New York, new ideas
FM learns how New York schools are raising standards for its young people.
Lessons learnt from improving standards in schools in Brooklyn could play a key role in the raising of educational attainment in Scotland, First Minister Nicola Sturgeon has said.
During a visit to a Brooklyn school which has faced similar issues to schools in some of Scotland’s most disadvantaged areas, the First Minister saw how the involvement of parents and the community had helped to raise standards by taking a holistic approach and partnership working to deliver education across the city.
She was accompanied to Daniel Hale Williams - The Magnet School for science, technology, engineering and mathematics – by Chancellor Carmen Farina, the Head of New York City Department of Education.
The First Minister has made improving educational outcomes in Scotland’s most disadvantaged communities one of her key priorities since taking office and has previously announced a £100 million Scottish Attainment Challenge to support children and young people to achieve their potential.
The First Minister said:
“Education is one of the most important things we give to our children and young people. It is a tool for life - one that can help everyone aim high and be the best they can be.
“Scotland continues to attract attention for its innovation and improvement in learning and teaching. And we know that our schools are achieving success with record exam results and a record number of school-leavers in work, education or training. However, there is always room for improvement, particularly in improving standards of literacy and numeracy and in how our most disadvantaged young people are supported to achieve success at school and beyond.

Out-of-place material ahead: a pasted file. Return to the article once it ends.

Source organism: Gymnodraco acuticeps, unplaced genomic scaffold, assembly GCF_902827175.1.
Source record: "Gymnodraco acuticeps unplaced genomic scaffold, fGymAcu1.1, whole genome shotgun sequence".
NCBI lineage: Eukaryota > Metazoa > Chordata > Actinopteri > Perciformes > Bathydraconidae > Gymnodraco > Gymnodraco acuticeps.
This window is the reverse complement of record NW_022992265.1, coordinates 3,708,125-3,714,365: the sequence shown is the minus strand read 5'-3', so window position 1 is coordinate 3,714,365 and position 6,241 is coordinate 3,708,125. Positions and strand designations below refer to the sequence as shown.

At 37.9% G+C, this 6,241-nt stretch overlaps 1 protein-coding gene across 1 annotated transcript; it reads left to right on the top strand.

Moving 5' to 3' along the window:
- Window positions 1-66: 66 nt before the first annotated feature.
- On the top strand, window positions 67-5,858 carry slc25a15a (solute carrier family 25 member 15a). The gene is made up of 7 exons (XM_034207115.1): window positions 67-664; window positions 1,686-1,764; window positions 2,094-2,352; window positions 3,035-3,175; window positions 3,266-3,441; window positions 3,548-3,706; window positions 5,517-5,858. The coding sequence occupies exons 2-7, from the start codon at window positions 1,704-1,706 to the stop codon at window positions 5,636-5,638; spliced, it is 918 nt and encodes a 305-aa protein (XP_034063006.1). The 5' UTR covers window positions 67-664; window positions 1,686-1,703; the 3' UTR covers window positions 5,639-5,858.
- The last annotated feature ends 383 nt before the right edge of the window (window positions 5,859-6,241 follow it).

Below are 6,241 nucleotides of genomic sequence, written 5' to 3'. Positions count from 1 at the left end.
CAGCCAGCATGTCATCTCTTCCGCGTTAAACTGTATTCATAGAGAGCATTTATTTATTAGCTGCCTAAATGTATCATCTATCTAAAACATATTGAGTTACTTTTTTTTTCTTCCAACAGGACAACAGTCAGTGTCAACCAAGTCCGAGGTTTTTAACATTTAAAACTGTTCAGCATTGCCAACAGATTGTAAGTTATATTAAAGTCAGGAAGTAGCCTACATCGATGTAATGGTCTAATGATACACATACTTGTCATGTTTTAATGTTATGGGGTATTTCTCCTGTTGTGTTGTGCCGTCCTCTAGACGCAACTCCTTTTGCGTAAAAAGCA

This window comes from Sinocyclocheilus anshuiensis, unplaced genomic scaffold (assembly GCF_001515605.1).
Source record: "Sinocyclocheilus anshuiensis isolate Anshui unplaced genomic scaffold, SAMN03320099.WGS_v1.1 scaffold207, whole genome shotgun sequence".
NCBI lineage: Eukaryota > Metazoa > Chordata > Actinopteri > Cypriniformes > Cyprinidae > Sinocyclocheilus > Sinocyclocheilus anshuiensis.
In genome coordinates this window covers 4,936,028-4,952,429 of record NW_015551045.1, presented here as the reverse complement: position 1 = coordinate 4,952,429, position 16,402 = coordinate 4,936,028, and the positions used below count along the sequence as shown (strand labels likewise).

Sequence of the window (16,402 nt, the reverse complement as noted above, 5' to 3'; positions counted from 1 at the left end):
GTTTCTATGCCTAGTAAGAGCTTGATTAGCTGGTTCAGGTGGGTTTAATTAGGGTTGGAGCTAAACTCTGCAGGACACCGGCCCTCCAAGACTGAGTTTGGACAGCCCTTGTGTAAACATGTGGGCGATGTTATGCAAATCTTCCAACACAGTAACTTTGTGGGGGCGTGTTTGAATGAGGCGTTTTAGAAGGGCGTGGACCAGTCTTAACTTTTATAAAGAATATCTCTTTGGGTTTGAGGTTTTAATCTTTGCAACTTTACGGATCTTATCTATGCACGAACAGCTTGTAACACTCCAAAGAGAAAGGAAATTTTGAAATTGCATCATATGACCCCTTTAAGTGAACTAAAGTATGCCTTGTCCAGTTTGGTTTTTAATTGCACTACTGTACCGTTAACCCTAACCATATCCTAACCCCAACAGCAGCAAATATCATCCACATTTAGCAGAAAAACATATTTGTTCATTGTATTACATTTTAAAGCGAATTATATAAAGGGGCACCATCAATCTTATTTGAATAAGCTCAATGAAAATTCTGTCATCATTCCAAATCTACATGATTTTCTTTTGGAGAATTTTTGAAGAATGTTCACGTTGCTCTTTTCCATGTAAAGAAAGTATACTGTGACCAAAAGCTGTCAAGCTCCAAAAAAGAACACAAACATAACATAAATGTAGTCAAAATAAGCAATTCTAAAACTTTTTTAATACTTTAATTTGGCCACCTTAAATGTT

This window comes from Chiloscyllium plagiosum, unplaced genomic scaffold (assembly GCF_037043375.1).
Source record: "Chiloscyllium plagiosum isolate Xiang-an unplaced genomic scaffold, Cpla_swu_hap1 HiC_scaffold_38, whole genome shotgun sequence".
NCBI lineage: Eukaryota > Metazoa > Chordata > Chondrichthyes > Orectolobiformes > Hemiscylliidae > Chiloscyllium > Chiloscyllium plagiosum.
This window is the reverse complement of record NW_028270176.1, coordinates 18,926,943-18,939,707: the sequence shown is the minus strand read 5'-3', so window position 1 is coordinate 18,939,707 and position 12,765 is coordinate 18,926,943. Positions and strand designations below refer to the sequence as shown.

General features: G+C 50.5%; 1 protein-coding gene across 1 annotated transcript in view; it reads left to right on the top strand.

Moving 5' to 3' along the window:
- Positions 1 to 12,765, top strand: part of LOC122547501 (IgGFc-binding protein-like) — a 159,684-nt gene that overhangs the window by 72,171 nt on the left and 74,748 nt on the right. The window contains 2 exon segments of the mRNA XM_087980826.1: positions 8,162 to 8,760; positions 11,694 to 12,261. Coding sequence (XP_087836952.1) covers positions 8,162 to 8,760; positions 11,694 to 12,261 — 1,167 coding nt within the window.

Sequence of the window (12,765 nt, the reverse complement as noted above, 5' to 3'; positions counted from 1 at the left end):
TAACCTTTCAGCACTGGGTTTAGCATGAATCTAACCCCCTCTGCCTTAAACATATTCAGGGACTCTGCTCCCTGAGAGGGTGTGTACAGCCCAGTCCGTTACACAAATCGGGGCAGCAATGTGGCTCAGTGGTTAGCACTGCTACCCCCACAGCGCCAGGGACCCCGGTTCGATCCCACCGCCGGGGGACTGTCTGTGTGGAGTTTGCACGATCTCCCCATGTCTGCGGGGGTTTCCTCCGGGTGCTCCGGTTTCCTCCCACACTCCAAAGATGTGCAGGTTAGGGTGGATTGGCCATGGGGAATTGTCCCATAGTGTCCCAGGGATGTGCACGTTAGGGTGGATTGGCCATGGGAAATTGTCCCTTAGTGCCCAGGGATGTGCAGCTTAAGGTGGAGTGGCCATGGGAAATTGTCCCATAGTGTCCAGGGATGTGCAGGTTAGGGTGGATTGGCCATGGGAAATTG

“I said when I launched the Scottish Attainment Challenge that we would look at and learn from successful models in Scotland, the UK and overseas to gain as much evidence and knowledge as we can on how best to drive up standards in Scotland. Coming to Brooklyn today and finding out about how schools which face similar issues to those in some of Scotland’s most disadvantaged communities have overcome their challenges will be vital as we move towards shaping a model that will work back home.”
Chancellor Carmen Fariña, the Head of New York Department of Education, said:
"Our goal is to give every child an education that puts them on the path to college and meaningful careers - regardless of what neighbourhood they live in or obstacles they may face. So many educators, including Principal Davenport and her teachers at PS 307, are doing amazing work across the City to meet the unique needs of all our students. As a school system, we are committed to working collaboratively and sharing strong practices from teacher to teacher and school to school, and I am so pleased that we are now able to share some of the wonderful teaching and learning in our City with First Minister Sturgeon and the people of Scotland."
Information on the Scottish Attainment Challenge can be found at: http://news.scotland.gov.uk/News/Smart-money-on-attainment-15d2.aspx
Follow @scotgovfm for updates on the First Minister’s trip to the US.